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    posted by backpacking philippines @ 8:55 PM, , links to this post

    Lung Center Sunday Market: Tiangge in Quezon City

    A favorite haunt of Tutubi on Sunday mornings being just a fifteen-minute drive away or two short jeepney rides from home, the grounds of the Lung Center of the Philippines, with it's shady trees, come alive bustling with activity with food stalls, tiangge and dry goods for sale with regional specialties and products from almost every corner of the Philippines.

    Shopping at the sunday market has become a routine for people near the area to shop for their food supplies for a week to cook at home. Various fish, seafood, meats, organic produce, vegetables, herbs and spices (e.g wheat grass, basil, thyme,) , regional specialties and exotic stuff can be found here at a cost lower than Manila's gigantic malls.

    Many people asked Tutubi (a wannabe history buff) why the sunday market is called Sidcor, well, it's called Sidcor since in the 90's it used to be located at Sidcor Plaza, where the no-longer-extant Sidcor Resort also used to be, at the corner of EDSA and Main Avenue, the present site of Makro Cubao.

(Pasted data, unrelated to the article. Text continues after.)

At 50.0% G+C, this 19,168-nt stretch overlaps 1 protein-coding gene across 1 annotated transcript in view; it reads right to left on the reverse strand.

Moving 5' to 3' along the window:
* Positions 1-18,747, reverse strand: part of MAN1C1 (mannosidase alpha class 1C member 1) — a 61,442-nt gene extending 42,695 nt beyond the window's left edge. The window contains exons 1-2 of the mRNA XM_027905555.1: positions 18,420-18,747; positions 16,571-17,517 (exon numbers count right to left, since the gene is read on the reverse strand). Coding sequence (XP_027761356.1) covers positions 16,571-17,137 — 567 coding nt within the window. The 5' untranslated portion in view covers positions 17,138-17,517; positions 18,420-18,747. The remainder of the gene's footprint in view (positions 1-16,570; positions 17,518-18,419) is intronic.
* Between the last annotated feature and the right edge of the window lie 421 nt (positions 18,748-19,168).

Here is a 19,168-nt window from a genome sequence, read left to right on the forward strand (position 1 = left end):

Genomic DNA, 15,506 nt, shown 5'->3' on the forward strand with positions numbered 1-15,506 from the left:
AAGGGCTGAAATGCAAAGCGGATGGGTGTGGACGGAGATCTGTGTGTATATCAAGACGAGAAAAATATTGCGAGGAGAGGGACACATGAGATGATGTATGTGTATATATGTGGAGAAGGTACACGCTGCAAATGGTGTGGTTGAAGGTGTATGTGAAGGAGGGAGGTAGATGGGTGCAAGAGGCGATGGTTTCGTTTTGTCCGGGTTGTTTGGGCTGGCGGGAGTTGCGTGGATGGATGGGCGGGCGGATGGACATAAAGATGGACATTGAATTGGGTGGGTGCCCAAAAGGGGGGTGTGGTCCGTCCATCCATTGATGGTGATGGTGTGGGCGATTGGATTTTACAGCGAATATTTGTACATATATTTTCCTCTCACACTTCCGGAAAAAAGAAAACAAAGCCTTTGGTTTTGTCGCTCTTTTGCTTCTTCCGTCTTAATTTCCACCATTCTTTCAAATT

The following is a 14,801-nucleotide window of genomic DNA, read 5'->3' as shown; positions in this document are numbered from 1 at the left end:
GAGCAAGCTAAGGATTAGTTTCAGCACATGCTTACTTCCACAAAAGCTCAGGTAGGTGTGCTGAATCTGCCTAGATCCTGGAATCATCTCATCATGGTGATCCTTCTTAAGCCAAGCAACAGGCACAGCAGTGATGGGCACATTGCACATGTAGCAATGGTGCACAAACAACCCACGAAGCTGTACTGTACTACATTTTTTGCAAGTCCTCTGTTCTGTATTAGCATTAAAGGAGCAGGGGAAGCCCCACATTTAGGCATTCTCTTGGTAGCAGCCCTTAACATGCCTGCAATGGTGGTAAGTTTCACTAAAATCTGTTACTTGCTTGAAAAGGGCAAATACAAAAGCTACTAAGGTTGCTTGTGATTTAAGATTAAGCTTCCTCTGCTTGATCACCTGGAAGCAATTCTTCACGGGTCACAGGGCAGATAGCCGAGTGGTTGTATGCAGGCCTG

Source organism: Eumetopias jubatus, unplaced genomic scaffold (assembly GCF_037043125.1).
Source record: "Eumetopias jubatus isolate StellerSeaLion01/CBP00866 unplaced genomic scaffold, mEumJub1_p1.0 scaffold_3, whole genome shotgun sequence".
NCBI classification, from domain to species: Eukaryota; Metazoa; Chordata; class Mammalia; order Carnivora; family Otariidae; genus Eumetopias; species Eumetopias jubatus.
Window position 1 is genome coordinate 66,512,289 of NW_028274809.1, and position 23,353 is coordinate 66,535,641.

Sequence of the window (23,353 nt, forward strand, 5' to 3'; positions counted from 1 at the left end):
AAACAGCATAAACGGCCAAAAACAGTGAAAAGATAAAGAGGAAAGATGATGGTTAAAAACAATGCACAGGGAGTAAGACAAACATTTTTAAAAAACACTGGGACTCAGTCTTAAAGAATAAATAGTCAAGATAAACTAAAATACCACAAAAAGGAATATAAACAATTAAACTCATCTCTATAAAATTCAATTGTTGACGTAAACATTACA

Sidcor Organic Market finds and more:

    Kalamay and sinukmani, both rice-based desserts (kakanin)

    an assortment of kakanin for sale

    For lovers of organic stuff, lettuce packs at 3 for P100. For comparison, similar items at SM malls cost P60/each making these organic greens about 50% cheaper.

    Tamales P5/each (small)
    or the complete tamales meal at P50 but turned out much of the volume you see were just banana leaves

    Live Frogs P250/kilo, people of Paete call them palakang kabakab, cooked by Kapampangans into betute. The French also eat frog legs or what they call "les cuisses de grenouilles."

    eggs of Bayawak (water monitor lizard) P130 each (this is not recommended as the bayawak is an endangered species, therefore protected...there are live bayawak on display at the Protected Animals and Wildlife Rescue Center (PAWB Mini-Zoo) inside the Ninoy Aquino Parks and Wildlife just across the Lung Center)

    Live Dalag (Mudfish) P200/kilo. This specimen weighs 1.5 kgs and is about 30 centimeters long

    sinukmani and kalamay (rice cake) P10/slice